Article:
- Bloc biopsy using submucosal endoscopy with mucosal flap method for gastric subepithelial tumor tissue sampling (with video).Gastrointest Endosc. 2013; 77: 141-144
- EUS-guided FNA for the diagnosis of GI stromal cell tumors: sensitivity and cytologic yield.Gastrointest Endosc. 2009; 70: 254-261
- EUS-guided sampling of suspected GI stromal tumors.Gastrointest Endosc. 2009; 69: 1218-1223
- Accuracy of EUS in the evaluation of small gastric subepithelial lesions.Gastrointest Endosc. 2010; 71: 722-727
- Clinical impact of EUS-guided Trucut biopsy results on decision making for patients with gastric subepithelial tumors ≥2 cm in diameter.Gastrointest Endosc. 2011; 74: 1010-1018
- Yield of tissue sampling for subepithelial lesions evaluated by EUS: a comparison between forceps biopsies and endoscopic submucosal resection.Gastrointest Endosc. 2006; 64: 29-34
- Diagnostic yield and safety of jumbo biopsy forceps in patients with subepithelial lesions of the upper and lower GI tract.Gastrointest Endosc. 2012; 75: 1147-1152
- Endoscopic partial resection with the unroofing technique for reliable tissue diagnosis of upper GI subepithelial tumors originating from the muscularis propria on EUS (with video).Gastrointest Endosc. 2010; 71: 188-194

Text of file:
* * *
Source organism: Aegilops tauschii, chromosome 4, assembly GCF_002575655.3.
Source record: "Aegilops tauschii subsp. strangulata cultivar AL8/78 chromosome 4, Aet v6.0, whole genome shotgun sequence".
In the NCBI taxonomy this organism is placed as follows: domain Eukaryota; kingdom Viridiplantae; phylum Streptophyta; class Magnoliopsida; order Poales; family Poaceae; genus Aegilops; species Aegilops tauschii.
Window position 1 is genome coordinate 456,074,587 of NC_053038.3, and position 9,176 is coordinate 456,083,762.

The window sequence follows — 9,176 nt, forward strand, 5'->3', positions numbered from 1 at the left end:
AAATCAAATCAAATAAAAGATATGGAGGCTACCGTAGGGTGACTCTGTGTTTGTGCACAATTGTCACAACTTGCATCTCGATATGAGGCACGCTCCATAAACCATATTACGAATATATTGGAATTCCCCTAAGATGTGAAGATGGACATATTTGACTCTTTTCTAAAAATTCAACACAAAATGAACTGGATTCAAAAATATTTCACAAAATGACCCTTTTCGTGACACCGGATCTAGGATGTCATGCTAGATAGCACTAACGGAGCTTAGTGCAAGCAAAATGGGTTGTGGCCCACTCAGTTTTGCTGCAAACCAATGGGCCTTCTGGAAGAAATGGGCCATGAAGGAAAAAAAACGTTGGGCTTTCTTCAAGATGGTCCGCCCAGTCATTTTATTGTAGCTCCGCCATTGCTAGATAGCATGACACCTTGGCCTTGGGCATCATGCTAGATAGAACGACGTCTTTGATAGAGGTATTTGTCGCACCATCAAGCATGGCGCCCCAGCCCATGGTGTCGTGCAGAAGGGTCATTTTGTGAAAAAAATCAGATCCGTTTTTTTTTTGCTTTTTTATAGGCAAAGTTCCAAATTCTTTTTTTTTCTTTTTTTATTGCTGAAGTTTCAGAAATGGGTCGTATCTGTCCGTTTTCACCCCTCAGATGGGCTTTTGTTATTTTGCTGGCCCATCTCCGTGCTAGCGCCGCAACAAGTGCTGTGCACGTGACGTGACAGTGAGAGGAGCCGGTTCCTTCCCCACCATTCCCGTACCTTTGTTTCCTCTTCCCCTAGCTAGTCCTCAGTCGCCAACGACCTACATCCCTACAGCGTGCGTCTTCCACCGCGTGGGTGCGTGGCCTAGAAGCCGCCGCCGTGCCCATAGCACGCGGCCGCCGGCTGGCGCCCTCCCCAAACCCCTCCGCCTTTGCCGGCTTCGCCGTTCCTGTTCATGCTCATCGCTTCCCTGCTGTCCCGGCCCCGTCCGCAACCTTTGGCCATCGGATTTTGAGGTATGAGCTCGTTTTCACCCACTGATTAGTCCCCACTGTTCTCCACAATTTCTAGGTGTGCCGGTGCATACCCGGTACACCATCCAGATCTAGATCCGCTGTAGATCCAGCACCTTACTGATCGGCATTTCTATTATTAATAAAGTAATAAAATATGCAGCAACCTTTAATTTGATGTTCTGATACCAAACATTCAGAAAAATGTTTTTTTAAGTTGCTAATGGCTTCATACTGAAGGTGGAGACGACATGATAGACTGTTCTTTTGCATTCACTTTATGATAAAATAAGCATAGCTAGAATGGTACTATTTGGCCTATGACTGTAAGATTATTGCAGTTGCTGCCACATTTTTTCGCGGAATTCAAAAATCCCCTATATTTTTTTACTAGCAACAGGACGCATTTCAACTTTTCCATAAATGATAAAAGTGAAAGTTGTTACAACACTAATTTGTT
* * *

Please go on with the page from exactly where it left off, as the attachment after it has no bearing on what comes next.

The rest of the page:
- EUS-guided single-incision needle-knife biopsy: description and results of a new method for tissue sampling of subepithelial GI tumors (with video).Gastrointest Endosc. 2011; 74: 672-676
- Intraprocedural tissue diagnosis during ERCP employing a new cytology preparation of forceps biopsy (Smash protocol).Am J Gastroenterol. 2011; 106: 294-299
- Submucosal endoscopic tumor resection for subepithelial tumors in the esophagus and cardia.Endoscopy. 2012; 44: 225-230
- Submucosal tunneling endoscopic resection: a new technique for treating upper GI submucosal tumors originating from the muscularis propria layer (with videos).Gastrointest Endosc. 2012; 75: 195-199
- Endoscopic full-thickness resection of a gastric subepithelial tumor by using the submucosal tunnel technique with the patient under conscious sedation (with video).Gastrointest Endosc. 2012; 75: 457-459
© 2013 American Society for Gastrointestinal Endoscopy. Published by Elsevier Inc. All rights reserved.
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- Bloc biopsy by using submucosal endoscopy with a mucosal flap method for gastric subepithelial tumor tissue sampling (with video)Gastrointestinal EndoscopyVol. 77Issue 1
- PreviewSubepithelial tumors (SETs) include widely malignant tumors such as GI stromal tumors, malignant lymphomas, carcinoid tumors, gastric cancers similar to SETs, and benign tumors such as leiomyomas, aberrant pancreas, and lipomas. Currently, minimally invasive local resection techniques such as hybrid natural orifice transluminal endoscopic surgery (NOTES), which consists of endoscopic full-thickness gastric resection, have been developed for the treatment of GI stromal tumors.1 However, there is no consensus regarding the optimal strategy for the tissue diagnosis of SETs before determining the plans for further management such as surgical resection or observation.